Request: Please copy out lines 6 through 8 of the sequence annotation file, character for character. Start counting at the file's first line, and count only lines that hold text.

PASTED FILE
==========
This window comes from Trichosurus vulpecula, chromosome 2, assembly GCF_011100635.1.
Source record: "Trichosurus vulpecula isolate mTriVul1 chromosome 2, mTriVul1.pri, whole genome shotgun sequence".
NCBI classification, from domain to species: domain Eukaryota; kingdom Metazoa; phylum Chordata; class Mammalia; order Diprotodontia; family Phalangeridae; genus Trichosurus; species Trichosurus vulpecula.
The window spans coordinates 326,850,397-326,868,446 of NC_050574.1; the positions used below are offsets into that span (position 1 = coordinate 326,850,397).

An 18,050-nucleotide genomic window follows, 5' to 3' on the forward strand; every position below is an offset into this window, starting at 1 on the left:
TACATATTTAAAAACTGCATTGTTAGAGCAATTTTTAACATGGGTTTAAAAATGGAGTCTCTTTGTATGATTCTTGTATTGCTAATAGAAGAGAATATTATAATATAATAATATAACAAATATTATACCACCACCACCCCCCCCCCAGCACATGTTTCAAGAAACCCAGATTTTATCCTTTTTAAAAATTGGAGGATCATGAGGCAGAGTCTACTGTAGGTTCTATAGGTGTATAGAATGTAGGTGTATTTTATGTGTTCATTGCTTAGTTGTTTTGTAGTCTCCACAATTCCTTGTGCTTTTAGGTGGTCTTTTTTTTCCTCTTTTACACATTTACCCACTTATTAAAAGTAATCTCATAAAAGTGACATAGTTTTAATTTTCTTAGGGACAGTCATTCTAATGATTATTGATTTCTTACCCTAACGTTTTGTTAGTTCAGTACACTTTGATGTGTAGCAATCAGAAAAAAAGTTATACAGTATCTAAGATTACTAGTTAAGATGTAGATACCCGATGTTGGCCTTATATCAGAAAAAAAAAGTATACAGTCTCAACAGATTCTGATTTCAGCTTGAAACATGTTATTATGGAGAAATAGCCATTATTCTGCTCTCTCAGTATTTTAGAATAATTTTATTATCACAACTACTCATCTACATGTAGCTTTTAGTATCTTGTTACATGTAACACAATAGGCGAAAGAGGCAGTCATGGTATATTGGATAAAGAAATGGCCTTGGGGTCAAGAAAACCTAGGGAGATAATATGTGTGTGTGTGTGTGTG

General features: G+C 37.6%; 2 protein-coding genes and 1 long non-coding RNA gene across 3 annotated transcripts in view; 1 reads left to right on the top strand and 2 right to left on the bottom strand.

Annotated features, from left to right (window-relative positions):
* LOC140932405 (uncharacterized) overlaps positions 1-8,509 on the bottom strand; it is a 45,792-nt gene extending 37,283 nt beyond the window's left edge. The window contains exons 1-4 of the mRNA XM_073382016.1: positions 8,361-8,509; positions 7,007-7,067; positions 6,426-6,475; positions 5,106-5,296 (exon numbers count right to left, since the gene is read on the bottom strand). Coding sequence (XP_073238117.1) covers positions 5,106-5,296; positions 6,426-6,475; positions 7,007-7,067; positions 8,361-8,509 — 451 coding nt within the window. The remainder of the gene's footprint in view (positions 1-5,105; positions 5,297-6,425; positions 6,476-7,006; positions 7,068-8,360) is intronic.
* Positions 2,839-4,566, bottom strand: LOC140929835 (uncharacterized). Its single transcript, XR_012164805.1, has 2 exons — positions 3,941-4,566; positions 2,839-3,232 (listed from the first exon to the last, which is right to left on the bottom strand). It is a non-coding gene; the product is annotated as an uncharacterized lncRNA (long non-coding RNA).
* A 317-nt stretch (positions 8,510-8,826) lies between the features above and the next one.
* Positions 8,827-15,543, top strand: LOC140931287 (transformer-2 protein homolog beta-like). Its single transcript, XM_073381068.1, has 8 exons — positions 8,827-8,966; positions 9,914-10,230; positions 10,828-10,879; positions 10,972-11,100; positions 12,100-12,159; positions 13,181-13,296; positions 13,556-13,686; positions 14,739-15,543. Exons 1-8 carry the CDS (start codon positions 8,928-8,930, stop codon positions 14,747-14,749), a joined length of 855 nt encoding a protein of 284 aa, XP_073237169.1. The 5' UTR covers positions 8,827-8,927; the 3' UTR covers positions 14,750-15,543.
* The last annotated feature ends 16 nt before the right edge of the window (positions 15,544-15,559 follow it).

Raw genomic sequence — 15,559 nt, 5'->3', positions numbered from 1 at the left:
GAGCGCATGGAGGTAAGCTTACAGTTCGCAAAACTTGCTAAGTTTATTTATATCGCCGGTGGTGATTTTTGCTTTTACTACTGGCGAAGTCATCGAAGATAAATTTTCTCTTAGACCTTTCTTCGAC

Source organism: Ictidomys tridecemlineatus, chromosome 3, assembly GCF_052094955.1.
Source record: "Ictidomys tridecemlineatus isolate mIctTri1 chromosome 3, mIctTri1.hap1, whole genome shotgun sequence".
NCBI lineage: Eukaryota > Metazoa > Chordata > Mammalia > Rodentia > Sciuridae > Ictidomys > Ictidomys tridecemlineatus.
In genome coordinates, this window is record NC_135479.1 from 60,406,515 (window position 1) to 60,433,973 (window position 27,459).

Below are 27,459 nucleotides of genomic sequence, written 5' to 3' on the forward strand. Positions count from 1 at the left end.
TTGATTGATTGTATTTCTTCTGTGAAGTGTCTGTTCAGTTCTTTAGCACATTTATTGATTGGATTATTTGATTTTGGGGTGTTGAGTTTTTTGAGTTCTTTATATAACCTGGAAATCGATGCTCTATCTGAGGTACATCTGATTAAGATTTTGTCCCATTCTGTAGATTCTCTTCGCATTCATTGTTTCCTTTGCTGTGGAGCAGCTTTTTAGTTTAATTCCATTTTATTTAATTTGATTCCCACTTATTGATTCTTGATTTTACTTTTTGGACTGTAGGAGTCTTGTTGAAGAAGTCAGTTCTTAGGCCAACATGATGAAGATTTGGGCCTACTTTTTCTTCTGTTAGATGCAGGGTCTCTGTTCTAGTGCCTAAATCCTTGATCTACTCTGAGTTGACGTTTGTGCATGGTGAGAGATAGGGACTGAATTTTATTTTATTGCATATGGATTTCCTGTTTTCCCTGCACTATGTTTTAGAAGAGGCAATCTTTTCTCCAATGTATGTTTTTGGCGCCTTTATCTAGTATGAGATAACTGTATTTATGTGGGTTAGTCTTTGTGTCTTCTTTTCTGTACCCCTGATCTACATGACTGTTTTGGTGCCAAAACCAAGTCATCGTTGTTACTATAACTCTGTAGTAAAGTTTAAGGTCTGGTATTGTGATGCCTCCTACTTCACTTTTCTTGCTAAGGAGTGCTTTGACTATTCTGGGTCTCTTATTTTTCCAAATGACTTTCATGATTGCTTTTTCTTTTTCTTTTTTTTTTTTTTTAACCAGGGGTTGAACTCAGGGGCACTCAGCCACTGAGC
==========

TACATATTTAAAAACTGCATTGTTAGAGCAATTTTTAACATGGGTTTAAAAATGGAGTCTCTTTGTATGATTCTTGTATTGCTAATAGAAGAGAATATTATAATATAATAATATAACAAATATTATACCACCACCACCCCCCCCCCAGCACATGTTTCAAGAAACCCAGATTTTATCCTTTTTAAAAATTGGAGGATCATGAGGCAGAGTCTACTGTAGGTTCTATAGGTGTATAGAATGTAGGTGTATTTTATGTGTTCATTGCTTAGTTGTTTTGTAGTCTCCACAATTCCTTGTGCTTTTAGGTGGTCTTTTTTTTCCTCTTTTACACATTTACCCACTTATTAAAAGTAATCTCATAAAAGTGACATAGTTTTAATTTTCTTAGGGACAGTCATTCTAATGATTATTGATTTCTTACCCTAACGTTTTGTTAGTTCAGTACACTTTGATGTGTAGCAATCAGAAAAAAAGTTATACAGTATCTAAGATTACTAGTTAAGATGTAGATACCCGATGTTGGCCTTATATCAGAAAAAAAAAGTATACAGTCTCAACAGATTCTGATTTCAGCTTGAAACATGTTATTATGGAGAAATAGCCATTATTCTGCTCTCTCAGTATTTTAGAATAATTTTATTATCACAACTACTCATCTACATGTAGCTTTTAGTATCTTGTTACATGTAACACAATAGGCGAAAGAGGCAGTCATGGTATATTGGATAAAGAAATGGCCTTGGGGTCAAGAAAACCTAGGGAGATAATATGTGTGTGTGTGTGTGTG

General features: G+C 37.6%; 2 protein-coding genes and 1 long non-coding RNA gene across 3 annotated transcripts in view; 1 reads left to right on the top strand and 2 right to left on the bottom strand.

Annotated features, from left to right (window-relative positions):